“Communities in which we grow and flourish last over time and are built by people who are faithful to one another and committed to a shared purpose. A combination of grace, fidelity, and truth makes communities safe enough for people to take the risks that are necessary for growth and transformation. It also makes it possible for groups to handle disagreements without being torn apart and to minister to the world in ways that are far greater than the sum of the individuals involved.” [Pohl, “Living Into Community”]
Rhythm desires to be a church where people do not merely attend, but belong. Join us as we start off a new semester looking at Jesus’ vision and purpose for his church. If you want to go deeper in this series, download our Going Deeper Guide for suggestions on how to learn and experiment with the material.
The Psalms are some of the most beloved parts of the Jewish and Christian scriptures. The Psalms capture the vast array of human emotions, desires, and passions – thankfulness, joy, sorrow, grief, doubt, anger, and love. For thousands of years, people have experienced the raw, authentic presence of God in the vulnerability of the Psalms. These ancient writings teach us something about who we are and what it means to relate to God in a raw way.
Eugene Peterson describes the Psalms as tools for being and becoming.
Every distinctive human behavior requires tools: farming, loving, cooking, learning, building, believing. Some tools are made of wood, some of metal, some of words. A tool that is made of words is no less a tool than one made of steel. Prayer is a tool that is made, mostly, of words.
Prayers are tools, but with this clarification: prayers are not tools for doing or getting, but for being and becoming. In our largely externalized culture, we are urgently presented with tools that enable us to do things (a machine, for instance, to clean the carpet), and to get things (a computer, for instance to get information. We are not so readily offered tools that enable our being and becoming human.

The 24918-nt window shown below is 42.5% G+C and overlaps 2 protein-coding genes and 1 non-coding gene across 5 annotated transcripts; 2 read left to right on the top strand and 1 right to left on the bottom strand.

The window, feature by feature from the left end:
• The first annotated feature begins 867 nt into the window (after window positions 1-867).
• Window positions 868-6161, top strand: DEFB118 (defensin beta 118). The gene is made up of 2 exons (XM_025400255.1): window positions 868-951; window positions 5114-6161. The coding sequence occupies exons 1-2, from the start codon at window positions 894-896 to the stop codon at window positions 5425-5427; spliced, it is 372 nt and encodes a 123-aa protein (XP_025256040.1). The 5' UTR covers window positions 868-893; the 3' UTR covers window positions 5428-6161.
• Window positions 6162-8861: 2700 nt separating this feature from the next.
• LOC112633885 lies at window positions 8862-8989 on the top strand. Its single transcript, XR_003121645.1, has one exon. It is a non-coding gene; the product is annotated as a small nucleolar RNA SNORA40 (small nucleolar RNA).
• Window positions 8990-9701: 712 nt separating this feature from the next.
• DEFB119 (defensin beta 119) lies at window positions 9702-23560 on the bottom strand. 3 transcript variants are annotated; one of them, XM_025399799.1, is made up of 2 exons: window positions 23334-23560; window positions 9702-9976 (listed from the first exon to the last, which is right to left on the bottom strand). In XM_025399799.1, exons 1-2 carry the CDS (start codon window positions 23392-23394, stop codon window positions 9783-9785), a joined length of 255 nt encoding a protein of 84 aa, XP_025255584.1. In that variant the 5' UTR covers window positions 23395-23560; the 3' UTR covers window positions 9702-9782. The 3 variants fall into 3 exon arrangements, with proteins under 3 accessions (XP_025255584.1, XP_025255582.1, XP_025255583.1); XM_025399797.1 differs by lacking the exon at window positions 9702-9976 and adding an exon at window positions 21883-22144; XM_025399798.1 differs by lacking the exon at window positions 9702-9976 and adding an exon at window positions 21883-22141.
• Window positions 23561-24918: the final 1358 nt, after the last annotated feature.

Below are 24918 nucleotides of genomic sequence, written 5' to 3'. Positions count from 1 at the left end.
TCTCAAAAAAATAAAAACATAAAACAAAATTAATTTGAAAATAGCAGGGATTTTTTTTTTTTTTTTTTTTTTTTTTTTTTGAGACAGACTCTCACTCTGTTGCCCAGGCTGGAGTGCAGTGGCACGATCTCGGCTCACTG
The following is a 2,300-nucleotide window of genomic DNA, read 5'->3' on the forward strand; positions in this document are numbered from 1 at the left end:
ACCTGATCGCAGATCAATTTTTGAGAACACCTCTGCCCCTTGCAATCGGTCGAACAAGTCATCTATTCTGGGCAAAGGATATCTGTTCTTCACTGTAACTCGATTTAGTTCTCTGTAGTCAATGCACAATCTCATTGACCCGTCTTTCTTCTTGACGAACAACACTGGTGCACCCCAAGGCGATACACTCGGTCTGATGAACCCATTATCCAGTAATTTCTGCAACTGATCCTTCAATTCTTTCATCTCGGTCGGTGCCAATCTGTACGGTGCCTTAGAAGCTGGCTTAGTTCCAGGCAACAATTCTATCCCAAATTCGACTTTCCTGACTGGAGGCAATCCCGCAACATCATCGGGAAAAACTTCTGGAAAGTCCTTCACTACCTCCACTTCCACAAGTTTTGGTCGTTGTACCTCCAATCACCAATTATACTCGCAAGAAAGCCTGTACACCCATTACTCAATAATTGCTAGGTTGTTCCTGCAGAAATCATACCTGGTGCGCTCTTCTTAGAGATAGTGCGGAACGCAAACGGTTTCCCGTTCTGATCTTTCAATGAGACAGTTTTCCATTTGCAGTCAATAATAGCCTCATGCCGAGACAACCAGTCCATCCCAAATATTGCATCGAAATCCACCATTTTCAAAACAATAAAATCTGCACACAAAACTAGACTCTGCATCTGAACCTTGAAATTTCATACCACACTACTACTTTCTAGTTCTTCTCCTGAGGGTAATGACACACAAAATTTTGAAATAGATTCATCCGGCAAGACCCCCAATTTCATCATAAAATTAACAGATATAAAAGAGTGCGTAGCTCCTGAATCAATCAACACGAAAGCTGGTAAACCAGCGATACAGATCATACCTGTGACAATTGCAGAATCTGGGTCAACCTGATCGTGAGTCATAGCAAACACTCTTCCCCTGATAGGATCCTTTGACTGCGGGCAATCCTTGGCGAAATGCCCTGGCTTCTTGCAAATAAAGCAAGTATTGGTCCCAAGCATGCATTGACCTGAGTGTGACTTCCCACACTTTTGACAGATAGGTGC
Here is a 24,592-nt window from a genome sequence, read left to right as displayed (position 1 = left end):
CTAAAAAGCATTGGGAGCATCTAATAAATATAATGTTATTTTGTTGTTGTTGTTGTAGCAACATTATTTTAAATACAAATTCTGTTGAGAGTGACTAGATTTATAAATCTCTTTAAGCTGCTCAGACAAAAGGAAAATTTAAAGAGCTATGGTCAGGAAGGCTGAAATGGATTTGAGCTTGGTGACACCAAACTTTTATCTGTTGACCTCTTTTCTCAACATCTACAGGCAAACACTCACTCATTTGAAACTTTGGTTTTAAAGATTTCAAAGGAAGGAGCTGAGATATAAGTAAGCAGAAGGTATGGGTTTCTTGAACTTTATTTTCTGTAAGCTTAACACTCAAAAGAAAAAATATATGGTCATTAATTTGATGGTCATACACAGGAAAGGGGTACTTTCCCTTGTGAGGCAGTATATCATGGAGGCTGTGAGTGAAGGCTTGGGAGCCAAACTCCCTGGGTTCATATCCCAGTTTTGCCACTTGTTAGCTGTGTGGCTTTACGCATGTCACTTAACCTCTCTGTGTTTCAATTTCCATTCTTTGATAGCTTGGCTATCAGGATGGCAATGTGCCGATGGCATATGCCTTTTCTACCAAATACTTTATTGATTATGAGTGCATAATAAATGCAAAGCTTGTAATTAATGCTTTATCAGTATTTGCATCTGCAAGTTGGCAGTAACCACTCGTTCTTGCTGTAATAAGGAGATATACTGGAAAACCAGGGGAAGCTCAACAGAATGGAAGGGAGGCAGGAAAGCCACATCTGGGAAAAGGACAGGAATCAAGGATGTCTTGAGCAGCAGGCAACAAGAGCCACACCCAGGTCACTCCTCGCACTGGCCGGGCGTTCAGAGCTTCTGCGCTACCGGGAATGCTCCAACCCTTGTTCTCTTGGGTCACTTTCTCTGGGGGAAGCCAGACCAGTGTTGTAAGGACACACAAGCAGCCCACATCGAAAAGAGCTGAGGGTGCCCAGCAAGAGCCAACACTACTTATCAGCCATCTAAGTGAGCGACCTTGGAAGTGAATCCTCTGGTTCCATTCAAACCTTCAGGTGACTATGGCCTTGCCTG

For the tool-making, tool-using creatures who venture into the ocean depths of being and journey into the wilderness frontiers of becoming, making and being made into eternal habitations, the Psalms are the requisite toolbox. (Peterson, “Answering God”)
Join us this summer as we experience the beauty of these ancient prayers and allow them to form our lives. If you want to go deeper in this series on the Psalms, download our Going Deeper Guide for suggestions on how to learn and experiment with the material.
The Holy Spirit has gotten a bad rap over years. People have either forgotten about the Spirit, become frightened by how others talk about the Spirit, or have had the Spirit forced upon them. But the New Testament teaches us to “be filled with the Spirit” (Acts 4:31; Acts 13:52; Ephesians 5:18).
Join us for a 3-week sermon series on the Holy Spirit. Each week we will explore a different aspect of who the Spirit is, what he does, and how we can grow in walking in the Spirit’s power.
If you want to go deeper in this series on the Holy Spirit, download our Going Deeper Guide for suggestions on how to learn and experiment with the material.
All of life is made up of rhythms – the seasons of the year, the breath patterns of the human body, the flow of the ocean tides, the human heartbeat. Rhythm is central to our existence and daily life. Jesus invites us to embrace his core life rhythms.
This four-part sermon series will explore the core rhythms of Jesus’ life and ministry. What was central to Jesus’ way of life? Journey with us as we learn the unforced rhythms of grace.
What is God’s will and how can I know it? This is a common question for many people. Sometimes it’s difficult to know if we’re making a decision that honors God or if we are hearing God well. Jesus speaks about having a close relationship with God, where we can hear his voice, experience his peace, embrace his best, and participate in his renewing work in this world.
Journey with us during Lent as we study the Scriptures to gain understanding about spiritual discernment and utilize practices to help us listen to God.
Download a copy of our 2017 Lent Devotional.
Let’s be honest, talking about money is tricky business. We’re skeptical of people’s motivations, unsure of how to best handle our resources, wary of being manipulated, and fearful of not having enough. We’ve got issues when it comes to money.
Jesus’ dream and desire is for us live free, vibrant, generous lives. But what does it mean to be financially generous? What are barriers we all face towards growing in generosity? How should we practically give? How can giving impact my life? In this four-part sermon series, we will explore these questions and what it means for us to trust God with money, experience freedom, and grow in generosity.